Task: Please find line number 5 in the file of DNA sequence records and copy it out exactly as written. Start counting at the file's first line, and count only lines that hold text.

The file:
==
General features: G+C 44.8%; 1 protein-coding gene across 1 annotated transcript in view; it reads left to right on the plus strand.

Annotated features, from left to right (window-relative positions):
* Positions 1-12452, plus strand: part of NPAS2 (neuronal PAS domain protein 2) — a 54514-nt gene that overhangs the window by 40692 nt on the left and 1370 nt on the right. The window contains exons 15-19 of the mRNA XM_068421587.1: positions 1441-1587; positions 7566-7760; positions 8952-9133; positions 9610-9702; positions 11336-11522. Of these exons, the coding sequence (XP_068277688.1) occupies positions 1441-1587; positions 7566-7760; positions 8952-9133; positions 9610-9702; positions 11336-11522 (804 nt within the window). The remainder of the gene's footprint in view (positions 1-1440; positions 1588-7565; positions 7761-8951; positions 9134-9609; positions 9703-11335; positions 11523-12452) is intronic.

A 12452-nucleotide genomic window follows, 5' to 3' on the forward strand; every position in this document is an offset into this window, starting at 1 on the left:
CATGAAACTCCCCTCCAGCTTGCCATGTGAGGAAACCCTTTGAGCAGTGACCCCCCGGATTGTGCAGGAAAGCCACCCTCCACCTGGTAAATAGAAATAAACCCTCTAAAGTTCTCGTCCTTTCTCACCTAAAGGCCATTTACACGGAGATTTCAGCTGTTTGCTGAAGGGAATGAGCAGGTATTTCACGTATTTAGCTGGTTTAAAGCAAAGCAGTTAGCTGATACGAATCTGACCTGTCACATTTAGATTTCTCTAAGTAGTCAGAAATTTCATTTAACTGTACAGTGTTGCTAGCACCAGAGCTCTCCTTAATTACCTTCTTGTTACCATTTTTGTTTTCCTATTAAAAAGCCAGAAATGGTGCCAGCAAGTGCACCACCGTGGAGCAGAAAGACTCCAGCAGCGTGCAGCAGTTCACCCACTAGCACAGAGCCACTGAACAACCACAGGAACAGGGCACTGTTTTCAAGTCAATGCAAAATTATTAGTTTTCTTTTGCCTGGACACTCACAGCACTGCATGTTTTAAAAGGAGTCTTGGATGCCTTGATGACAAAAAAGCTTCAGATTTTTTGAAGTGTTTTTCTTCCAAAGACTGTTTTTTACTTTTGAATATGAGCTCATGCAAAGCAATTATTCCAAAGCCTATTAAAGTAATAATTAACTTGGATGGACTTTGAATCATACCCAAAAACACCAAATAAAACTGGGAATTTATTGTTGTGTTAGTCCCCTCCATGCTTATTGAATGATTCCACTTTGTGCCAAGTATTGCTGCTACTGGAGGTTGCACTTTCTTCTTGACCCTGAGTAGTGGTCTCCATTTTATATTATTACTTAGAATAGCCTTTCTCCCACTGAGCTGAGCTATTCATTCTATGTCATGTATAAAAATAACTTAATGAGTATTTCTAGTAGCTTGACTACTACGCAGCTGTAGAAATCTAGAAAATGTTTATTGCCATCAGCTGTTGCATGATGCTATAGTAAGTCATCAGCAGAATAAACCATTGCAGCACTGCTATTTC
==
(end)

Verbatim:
CATGAAACTCCCCTCCAGCTTGCCATGTGAGGAAACCCTTTGAGCAGTGACCCCCCGGATTGTGCAGGAAAGCCACCCTCCACCTGGTAAATAGAAATAAACCCTCTAAAGTTCTCGTCCTTTCTCACCTAAAGGCCATTTACACGGAGATTTCAGCTGTTTGCTGAAGGGAATGAGCAGGTATTTCACGTATTTAGCTGGTTTAAAGCAAAGCAGTTAGCTGATACGAATCTGACCTGTCACATTTAGATTTCTCTAAGTAGTCAGAAATTTCATTTAACTGTACAGTGTTGCTAGCACCAGAGCTCTCCTTAATTACCTTCTTGTTACCATTTTTGTTTTCCTATTAAAAAGCCAGAAATGGTGCCAGCAAGTGCACCACCGTGGAGCAGAAAGACTCCAGCAGCGTGCAGCAGTTCACCCACTAGCACAGAGCCACTGAACAACCACAGGAACAGGGCACTGTTTTCAAGTCAATGCAAAATTATTAGTTTTCTTTTGCCTGGACACTCACAGCACTGCATGTTTTAAAAGGAGTCTTGGATGCCTTGATGACAAAAAAGCTTCAGATTTTTTGAAGTGTTTTTCTTCCAAAGACTGTTTTTTACTTTTGAATATGAGCTCATGCAAAGCAATTATTCCAAAGCCTATTAAAGTAATAATTAACTTGGATGGACTTTGAATCATACCCAAAAACACCAAATAAAACTGGGAATTTATTGTTGTGTTAGTCCCCTCCATGCTTATTGAATGATTCCACTTTGTGCCAAGTATTGCTGCTACTGGAGGTTGCACTTTCTTCTTGACCCTGAGTAGTGGTCTCCATTTTATATTATTACTTAGAATAGCCTTTCTCCCACTGAGCTGAGCTATTCATTCTATGTCATGTATAAAAATAACTTAATGAGTATTTCTAGTAGCTTGACTACTACGCAGCTGTAGAAATCTAGAAAATGTTTATTGCCATCAGCTGTTGCATGATGCTATAGTAAGTCATCAGCAGAATAAACCATTGCAGCACTGCTATTTC